Emulsion and Transfer Workshops

Release Date: 4/25/2001. Expired: 5/26/2001

Join instructors Glenna Butts and Marla Sanderson from 1-4 p.m. Saturdays in May 2001 for workshops in the visual arts. Image Transfer on May 12, Emulsion Transfer on May 19 and Hand-Tinting Black & White Photography on May 26 are the topics to be covered. Tuition for each session is $85 which includes supplies and the deadline to register is one week prior to each session.

In the Image and Emulsion Transfer workshops, participants will become knowledgeable in each process as well as operation of a Daylab II slide printer. In the Image Transfer session, wet image transfers will be completed and dry image transfers will also be created as time permits. Slides will be made available to students in the Emulsion Transfer class or they may bring their own 35 mm slides. Students in both sessions will leave with one image suitable for framing. A black and white photograph will be provided to students in the Hand-Tinting workshop. By sessions end, each participant will have one finished hand-tinted photograph.

Polaroid image and emulsion transfers are alternative photographic processes which cross the boundaries of painting, printmaking, and photography. Both are utilizing peel-apart Polaroid film. An image is exposed onto Polaroid film by means of a slide printer, camera or enlarger.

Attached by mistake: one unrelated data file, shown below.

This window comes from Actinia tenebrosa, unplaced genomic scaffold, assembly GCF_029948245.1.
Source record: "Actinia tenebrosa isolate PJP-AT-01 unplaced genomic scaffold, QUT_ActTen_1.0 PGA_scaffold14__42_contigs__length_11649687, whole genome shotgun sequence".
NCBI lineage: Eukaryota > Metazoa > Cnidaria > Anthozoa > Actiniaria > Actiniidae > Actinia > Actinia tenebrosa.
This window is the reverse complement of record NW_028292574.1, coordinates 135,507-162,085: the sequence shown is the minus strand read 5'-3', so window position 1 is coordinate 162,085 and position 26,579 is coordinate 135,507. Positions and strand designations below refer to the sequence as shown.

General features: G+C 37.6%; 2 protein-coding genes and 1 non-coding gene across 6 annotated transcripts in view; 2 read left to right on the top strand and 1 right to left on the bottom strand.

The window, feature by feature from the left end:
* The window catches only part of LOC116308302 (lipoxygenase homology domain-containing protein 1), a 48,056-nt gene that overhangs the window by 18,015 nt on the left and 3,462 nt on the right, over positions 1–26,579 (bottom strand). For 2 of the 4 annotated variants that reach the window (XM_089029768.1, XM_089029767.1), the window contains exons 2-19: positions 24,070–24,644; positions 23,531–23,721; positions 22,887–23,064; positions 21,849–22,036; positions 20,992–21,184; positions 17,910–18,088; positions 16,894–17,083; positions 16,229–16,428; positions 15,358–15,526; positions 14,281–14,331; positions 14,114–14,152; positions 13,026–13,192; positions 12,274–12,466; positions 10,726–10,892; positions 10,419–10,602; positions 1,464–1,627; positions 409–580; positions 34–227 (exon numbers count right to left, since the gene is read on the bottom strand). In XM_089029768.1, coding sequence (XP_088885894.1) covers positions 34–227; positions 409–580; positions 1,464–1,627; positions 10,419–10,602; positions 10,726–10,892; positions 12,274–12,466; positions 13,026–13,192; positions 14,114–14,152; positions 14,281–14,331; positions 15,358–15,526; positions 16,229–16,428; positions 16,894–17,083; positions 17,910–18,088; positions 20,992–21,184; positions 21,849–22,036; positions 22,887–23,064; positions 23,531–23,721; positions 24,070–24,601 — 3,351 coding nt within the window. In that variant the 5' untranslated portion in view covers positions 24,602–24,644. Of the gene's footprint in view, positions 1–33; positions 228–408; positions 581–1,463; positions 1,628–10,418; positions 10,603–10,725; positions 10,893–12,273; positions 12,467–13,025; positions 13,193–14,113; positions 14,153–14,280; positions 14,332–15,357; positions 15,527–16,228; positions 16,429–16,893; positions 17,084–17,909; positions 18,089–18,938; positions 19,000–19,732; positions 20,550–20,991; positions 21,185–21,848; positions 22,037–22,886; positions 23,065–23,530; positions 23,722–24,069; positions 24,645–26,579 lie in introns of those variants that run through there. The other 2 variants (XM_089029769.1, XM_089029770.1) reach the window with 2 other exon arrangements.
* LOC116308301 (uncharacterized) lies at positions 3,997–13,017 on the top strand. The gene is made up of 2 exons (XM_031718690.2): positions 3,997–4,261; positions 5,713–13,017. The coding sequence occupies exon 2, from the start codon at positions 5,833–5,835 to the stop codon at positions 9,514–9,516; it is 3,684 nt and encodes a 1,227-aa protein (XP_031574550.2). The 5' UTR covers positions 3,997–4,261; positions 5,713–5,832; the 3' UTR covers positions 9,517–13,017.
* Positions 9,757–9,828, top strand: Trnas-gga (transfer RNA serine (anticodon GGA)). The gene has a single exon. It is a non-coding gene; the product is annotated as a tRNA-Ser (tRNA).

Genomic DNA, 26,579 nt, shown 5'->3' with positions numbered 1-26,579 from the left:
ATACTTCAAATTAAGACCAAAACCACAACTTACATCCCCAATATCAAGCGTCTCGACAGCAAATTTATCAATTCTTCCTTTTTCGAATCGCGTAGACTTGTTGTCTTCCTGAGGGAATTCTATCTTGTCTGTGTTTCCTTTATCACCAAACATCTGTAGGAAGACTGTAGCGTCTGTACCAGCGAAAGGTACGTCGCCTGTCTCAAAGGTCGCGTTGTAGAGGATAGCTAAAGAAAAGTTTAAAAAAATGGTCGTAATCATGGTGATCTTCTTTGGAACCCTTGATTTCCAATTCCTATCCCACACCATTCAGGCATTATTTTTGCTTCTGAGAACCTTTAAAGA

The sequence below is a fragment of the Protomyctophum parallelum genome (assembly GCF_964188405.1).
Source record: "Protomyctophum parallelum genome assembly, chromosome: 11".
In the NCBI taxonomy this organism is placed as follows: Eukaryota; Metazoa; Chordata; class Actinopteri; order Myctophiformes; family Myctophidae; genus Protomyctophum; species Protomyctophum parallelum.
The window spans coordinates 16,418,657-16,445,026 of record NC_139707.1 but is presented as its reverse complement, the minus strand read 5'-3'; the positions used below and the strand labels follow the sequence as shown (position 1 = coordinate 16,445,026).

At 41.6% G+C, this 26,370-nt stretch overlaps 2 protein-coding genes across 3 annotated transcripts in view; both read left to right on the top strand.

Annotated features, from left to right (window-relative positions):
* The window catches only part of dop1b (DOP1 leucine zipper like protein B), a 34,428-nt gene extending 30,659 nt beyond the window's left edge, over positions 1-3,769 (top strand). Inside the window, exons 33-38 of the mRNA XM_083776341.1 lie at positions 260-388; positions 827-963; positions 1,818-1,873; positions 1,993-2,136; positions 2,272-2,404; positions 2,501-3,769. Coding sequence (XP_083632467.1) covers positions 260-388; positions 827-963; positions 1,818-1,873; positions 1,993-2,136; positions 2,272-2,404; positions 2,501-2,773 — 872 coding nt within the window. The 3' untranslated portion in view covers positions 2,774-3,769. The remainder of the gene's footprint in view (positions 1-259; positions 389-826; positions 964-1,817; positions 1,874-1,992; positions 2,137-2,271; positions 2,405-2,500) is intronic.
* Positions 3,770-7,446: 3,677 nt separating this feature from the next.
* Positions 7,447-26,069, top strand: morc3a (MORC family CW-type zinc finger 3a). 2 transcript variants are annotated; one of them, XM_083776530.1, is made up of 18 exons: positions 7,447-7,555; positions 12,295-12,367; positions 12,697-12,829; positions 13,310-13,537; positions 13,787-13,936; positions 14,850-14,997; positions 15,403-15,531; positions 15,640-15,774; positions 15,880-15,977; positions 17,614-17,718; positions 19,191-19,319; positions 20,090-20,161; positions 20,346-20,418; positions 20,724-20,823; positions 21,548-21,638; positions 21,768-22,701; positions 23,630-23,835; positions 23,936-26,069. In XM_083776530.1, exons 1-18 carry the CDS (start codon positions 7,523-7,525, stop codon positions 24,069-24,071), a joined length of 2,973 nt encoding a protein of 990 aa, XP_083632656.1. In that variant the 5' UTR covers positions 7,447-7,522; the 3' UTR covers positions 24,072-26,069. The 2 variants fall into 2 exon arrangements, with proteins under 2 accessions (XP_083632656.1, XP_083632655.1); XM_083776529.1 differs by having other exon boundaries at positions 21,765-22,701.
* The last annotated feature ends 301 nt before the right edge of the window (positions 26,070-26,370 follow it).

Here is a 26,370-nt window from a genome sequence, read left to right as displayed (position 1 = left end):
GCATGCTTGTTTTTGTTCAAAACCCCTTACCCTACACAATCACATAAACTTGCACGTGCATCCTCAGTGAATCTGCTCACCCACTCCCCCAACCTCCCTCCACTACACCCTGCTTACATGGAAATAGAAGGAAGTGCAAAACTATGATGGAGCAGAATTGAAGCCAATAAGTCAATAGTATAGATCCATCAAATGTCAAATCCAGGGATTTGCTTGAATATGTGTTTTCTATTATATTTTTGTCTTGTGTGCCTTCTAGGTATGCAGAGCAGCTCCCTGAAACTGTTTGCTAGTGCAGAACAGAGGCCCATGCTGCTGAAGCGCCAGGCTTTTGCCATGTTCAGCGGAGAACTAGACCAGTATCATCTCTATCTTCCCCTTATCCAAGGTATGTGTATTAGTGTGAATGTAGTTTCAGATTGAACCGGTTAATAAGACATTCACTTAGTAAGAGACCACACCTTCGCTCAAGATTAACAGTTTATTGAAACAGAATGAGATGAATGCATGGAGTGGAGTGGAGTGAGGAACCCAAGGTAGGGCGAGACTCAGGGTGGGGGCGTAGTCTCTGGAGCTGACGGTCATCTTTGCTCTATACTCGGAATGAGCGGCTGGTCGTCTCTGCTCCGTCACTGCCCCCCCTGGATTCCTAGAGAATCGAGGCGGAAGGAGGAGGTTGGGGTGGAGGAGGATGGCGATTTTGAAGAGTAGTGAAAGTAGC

In the case of image transfer, the film is pulled apart before complete development and the dye-laden negative is rolled onto another surface, such as watercolor paper. The dyes develop onto the other surface and the image is transferred. The image may then be manipulated and hand-colored if desired. Each image is unique due to the physical properties of the transfer process.

Polaroid emulsion transfer, or emulsion lift, uses the same film and equipment, however, the results are completely different. The image is developed fully onto the positive print of the Polaroid film. The image layer of the print (the emulsion) is then removed with hot water and can be placed onto virtually any surface, including three-dimensional surfaces. The transparent emulsion can be sculpted, stretched and torn into different shapes, then hand-colored if desired. The creative possibilities are limitless.

Hand-colored photographs are black and white images which are printed on a matte surface photographic paper and then painted with transparent oil paint or photograph markers. The easiest and quickest way to get into hand-coloring is to buy a set of Photo-oils or markers with an adequate supply of colors. The print should be on matte surface paper. There is no need to alter the printing of your negatives unless you wish to have brighter colors, in which case, a slightly lighter print will allow more color to show.

From preparing, mounting and pre-coating the print, to preparing the paint or markers and applying the color to the print, to cleaning up the image, and finally finishing the image will be covered in the Hand-Tinting workshop.

To register or obtain more information on these workshops, call 615-740-5600 and visit the centerís Web site at www.rcenter.org.